Girls Are Allowed To Have Sex Without It Getting Posted All Over The Internet

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Teens And Sexuality CyberbullyingLast night I had a discussion with my husband about an article I read previously in the day from Slate entitled What We Found While Lurking on an Anonymous College Message Board for Two Years. We did that thing that so many parents do, lie in bed awake and worry about the future of our kids and what the world is like now versus the world we grew up in, where a girl could get drunk at a party and hook up with some random guy and not be terrified that the next day her name would be plastered all over the Internet for everyone to see. The article, which I think is worth a read for every parent, explains how Andrea Press and Francesca Tripodi explored the world of anonymous campus Internet boards:

On the campus we studied from 2011-2013, students of both sexes not only accepted but embraced extreme and alarming sexist language that objectifies and hypersexualizes women. We spoke with 44 students directly in focus groups, as well as 379 others who responded to an anonymous survey, and the vast majority of them found the ranking of women by appearance and sexual prowess commonplace and of little concern.


The article is as disturbing as you would expect, with the authors stating:

Unfortunately, the safety is afforded only to the posters, who can contribute anonymously; it’s not safer for those named in posts, who are identified with first and last names as “Smokin’ body, always down with the Alpha Taus” or “into BDSM and has been known to snort coke off guys’ dicks.”

When I attended high school and college, there was no internet. People didn’t have home computers. If someone had sex with someone it was either never discussed, and if it was discussed it was a matter of gossip, or at the very worst, a hastily scrawled message on a bathroom wall. You can argue that the Internet is the modern day version of the bathroom wall, but one that everyone, anywhere, in most parts of the world can access at any time. I’m a proponent of free speech, and this is where it gets tricky for me, and for many of us, because even though I believe in free speech I also believe that our kids, our daughters especially, should be allowed to live and explore and discover this great big world without living in fear that their full names will be associated with whatever they do while they are exploring this great big world, even if that is having random hookup sex with someone.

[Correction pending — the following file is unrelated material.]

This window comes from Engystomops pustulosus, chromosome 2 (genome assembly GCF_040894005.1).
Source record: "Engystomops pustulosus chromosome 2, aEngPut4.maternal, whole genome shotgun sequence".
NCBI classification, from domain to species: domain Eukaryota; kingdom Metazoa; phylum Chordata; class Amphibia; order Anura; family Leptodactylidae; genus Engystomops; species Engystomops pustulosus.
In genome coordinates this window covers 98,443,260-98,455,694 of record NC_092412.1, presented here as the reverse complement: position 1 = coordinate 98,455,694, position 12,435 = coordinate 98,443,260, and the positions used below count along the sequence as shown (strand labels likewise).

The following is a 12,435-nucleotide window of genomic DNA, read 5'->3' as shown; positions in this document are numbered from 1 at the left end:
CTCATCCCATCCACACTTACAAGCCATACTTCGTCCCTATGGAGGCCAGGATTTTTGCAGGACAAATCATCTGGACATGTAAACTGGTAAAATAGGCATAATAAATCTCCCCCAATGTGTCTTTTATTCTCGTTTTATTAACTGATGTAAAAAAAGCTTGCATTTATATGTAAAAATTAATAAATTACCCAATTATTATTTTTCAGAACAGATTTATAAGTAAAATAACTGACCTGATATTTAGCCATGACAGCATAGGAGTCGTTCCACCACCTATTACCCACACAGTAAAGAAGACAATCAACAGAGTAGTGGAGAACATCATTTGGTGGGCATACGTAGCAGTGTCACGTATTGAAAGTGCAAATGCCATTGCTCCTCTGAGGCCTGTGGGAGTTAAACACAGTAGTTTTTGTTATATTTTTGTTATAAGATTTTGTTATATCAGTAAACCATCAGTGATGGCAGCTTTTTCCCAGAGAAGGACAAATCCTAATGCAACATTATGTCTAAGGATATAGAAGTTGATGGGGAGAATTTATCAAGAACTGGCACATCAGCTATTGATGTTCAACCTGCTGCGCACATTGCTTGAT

I don’t want my kids to have sex with people who will then go online and post this fact for everyone to know. But do they even have to have sex with someone for this to happen? Anyone can say anything they want online, and unless you are willing to file a lawsuit claiming that your child has been a victim of libel, slander or defamation, and you are familiar with the laws of your state and country, there isn’t much you can do about it, save for contacting the website where the information was posted and requesting that it be removed. Yes, many states have anti-bullying laws, but we still have a long way to go in this regard, and considering so many young kids have taken horrible and drastic measures when subjected to internet bullying I’m not sure we’re doing enough.

I worry about my kids names being posted online and associated with anything private. I worry about colleges and employers and future colleagues googling them and finding information about them, whether it is true or not, that should be private. We can talk to our kids about posting these things online about their own friends and peers and explain to them about why it is wrong and why it is damaging, but after reading the Slate article I can’t help but feel considering gossip and rumors have been around since our own parent’s parent’s parents were young, now it will continue but just on a much broader scale.

I don’t know how we deal with this. I don’t know how we keep our kids, especially our daughters, safe online. I want my own kids to have sex with people that is consensual and safe and healthy, I just don’t want the whole world knowing about it.

(Image: CREATISTA/shutterstock)